5. In Tennessee, a bill that would have backed a paper trail of votes failed to reach the full committee in February. The bill’s sponsor, state senator Jeff Yarbro, told Axios he drafted an amendment to the bill so that it proposes that new machines in the state produce a paper trail.
  6. In Arkansas the Secretary of State’s office has received legislative approval for several years now to upgrade its election systems, but the state legislators have not allocated the funds. “We’re still working on that,” Chris Powell, the secretary’s spokesperson, told Axios. “We expect approval this week to spend additional money” on upgrading machines, he said.
  7. Indiana Secretary of State Connie Lawson said in February she is “skeptical” about returning to paper ballots. “Given the release of the remaining HAVA dollars in the omnibus bill, we’re looking at options for security upgrades and election maintenance,” Ian Hauer, deputy communications director for Lawson, told Axios, adding they will "likely avoid making changes” this year.
  8. Kentucky: The State Board of Elections this year passed a resolution that will require all new voting equipment to have a paper trail of votes. One measure being discussed is one that would require future equipment purchased to produce a paper trail, Secretary of State Alison Lundergan Grimes told the AP. A state official told Axios “there’s just not the funding available for that right now.”
  9. Mississippi's secretary of state's office, election officials, and state officials declined to comment for this story.

Go deeper

Bryan Walsh, author of Future
8 mins ago - Technology

Doomsday Clock stays at 100 seconds to midnight

Robert Rosner, left, and Suzet McKinney reveal the 2021 setting of the Doomsday Clock. Photo: Bulletin of the Atomic Scientists/Thomas Gaulkin

In its annual update on Wednesday morning, scientists announced the Doomsday Clock would be kept at 100 seconds to midnight.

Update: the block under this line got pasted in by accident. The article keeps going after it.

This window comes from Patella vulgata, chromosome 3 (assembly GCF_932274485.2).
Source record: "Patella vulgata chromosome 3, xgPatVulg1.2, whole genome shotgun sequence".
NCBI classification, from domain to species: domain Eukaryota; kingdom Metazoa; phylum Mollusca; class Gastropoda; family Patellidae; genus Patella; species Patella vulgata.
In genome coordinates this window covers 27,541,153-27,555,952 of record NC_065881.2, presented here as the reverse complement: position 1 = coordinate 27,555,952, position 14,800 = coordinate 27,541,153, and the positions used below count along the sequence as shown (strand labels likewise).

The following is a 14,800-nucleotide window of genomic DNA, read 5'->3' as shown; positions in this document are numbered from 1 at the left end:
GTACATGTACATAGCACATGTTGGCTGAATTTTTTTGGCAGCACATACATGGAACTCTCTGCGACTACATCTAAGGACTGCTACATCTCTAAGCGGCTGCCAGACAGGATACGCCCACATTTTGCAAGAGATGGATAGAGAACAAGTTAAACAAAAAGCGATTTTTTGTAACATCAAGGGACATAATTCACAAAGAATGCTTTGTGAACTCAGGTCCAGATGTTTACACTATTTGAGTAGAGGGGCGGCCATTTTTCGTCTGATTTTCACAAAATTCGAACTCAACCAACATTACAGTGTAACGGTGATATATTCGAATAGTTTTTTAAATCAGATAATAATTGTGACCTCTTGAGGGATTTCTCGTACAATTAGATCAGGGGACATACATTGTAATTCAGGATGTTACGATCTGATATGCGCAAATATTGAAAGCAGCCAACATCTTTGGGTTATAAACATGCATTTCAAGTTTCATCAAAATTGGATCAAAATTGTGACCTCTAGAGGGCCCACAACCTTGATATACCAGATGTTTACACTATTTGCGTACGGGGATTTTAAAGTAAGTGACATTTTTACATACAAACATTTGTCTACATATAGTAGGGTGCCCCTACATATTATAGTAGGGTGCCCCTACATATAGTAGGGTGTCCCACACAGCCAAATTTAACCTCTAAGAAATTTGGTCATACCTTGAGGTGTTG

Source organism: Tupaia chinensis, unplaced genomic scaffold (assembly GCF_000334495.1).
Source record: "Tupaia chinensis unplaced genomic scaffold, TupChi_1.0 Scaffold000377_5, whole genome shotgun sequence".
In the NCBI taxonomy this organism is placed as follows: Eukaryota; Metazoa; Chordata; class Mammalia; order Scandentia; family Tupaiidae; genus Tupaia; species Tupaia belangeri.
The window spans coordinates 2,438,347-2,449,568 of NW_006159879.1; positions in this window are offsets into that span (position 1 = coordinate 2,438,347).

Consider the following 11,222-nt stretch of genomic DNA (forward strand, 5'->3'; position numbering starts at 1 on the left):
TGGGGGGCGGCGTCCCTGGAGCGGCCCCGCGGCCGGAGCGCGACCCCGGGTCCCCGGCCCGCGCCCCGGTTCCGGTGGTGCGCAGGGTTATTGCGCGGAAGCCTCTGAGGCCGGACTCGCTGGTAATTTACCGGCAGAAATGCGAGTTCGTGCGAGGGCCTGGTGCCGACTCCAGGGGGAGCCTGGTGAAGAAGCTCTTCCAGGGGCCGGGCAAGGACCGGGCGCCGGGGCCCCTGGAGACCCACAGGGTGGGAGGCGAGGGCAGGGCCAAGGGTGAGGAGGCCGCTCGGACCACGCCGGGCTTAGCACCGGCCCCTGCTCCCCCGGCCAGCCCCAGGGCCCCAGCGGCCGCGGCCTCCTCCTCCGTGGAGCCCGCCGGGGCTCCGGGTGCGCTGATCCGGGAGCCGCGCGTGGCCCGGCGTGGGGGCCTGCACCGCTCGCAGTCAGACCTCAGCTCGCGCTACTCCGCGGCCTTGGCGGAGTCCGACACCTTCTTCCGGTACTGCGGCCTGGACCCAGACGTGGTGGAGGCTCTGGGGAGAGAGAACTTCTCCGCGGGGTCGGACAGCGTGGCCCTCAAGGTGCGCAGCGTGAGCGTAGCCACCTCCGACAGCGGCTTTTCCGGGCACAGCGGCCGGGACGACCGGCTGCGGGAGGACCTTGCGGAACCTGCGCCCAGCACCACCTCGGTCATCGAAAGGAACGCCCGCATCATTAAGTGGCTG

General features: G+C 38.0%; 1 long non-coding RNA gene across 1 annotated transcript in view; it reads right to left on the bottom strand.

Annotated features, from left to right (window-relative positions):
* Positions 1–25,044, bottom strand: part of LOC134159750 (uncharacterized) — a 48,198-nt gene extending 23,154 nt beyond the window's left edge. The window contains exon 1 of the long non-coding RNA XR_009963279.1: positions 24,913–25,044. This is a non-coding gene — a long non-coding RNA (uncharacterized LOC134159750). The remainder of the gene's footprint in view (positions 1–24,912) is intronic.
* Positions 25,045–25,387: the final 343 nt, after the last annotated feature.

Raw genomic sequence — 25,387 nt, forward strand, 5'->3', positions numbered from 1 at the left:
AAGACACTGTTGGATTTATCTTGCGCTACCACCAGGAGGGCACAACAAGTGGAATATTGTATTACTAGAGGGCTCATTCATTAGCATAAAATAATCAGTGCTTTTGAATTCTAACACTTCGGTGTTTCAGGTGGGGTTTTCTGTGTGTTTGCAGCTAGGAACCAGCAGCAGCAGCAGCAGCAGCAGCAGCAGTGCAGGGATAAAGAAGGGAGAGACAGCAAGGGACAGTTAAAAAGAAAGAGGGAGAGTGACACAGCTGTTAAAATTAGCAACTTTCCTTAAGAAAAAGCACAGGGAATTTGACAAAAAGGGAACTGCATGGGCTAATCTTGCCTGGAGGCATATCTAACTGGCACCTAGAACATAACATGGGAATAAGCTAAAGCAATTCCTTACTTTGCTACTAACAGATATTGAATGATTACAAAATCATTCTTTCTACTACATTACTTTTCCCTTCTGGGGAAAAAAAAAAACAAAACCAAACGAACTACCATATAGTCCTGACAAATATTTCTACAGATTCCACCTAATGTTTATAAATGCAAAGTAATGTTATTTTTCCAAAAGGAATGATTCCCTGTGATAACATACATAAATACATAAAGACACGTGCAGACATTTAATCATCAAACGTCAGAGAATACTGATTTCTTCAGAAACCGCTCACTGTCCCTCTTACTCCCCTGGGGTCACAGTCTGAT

Why it matters: The decision to keep the clock hands steady — tied for the closest it has ever been to midnight in the clock's 74-year history — reflects a picture of progress on climate change and politics undercut by growing threats from infectious disease and disruptive technologies.

Ben Geman, author of Generate
2 hours ago - Politics & Policy

Biden to sign major climate orders, setting up clash with oil industry

Illustration: Aïda Amer/Axios

President Biden will sign new executive actions today that provide the clearest signs yet of his climate plans — elevating the issue to a national security priority and kicking off an intense battle with the oil industry.

Driving the news: One move will freeze issuance of new oil-and-gas leases on public lands and waters "to the extent possible," per a White House summary.

The rebellion against Silicon Valley (the place)

Photo illustration: Sarah Grillo/Axios. Smith Collection/Gado via Getty Images

Silicon Valley may be a "state of mind," but it's also very much a real enclave in Northern California. Now, a growing faction of the tech industry is boycotting it.

Why it matters: The Bay Area is facing for the first time the prospect of losing its crown as the top destination for tech workers and startups — which could have an economic impact on the region and force it to reckon with its local issues.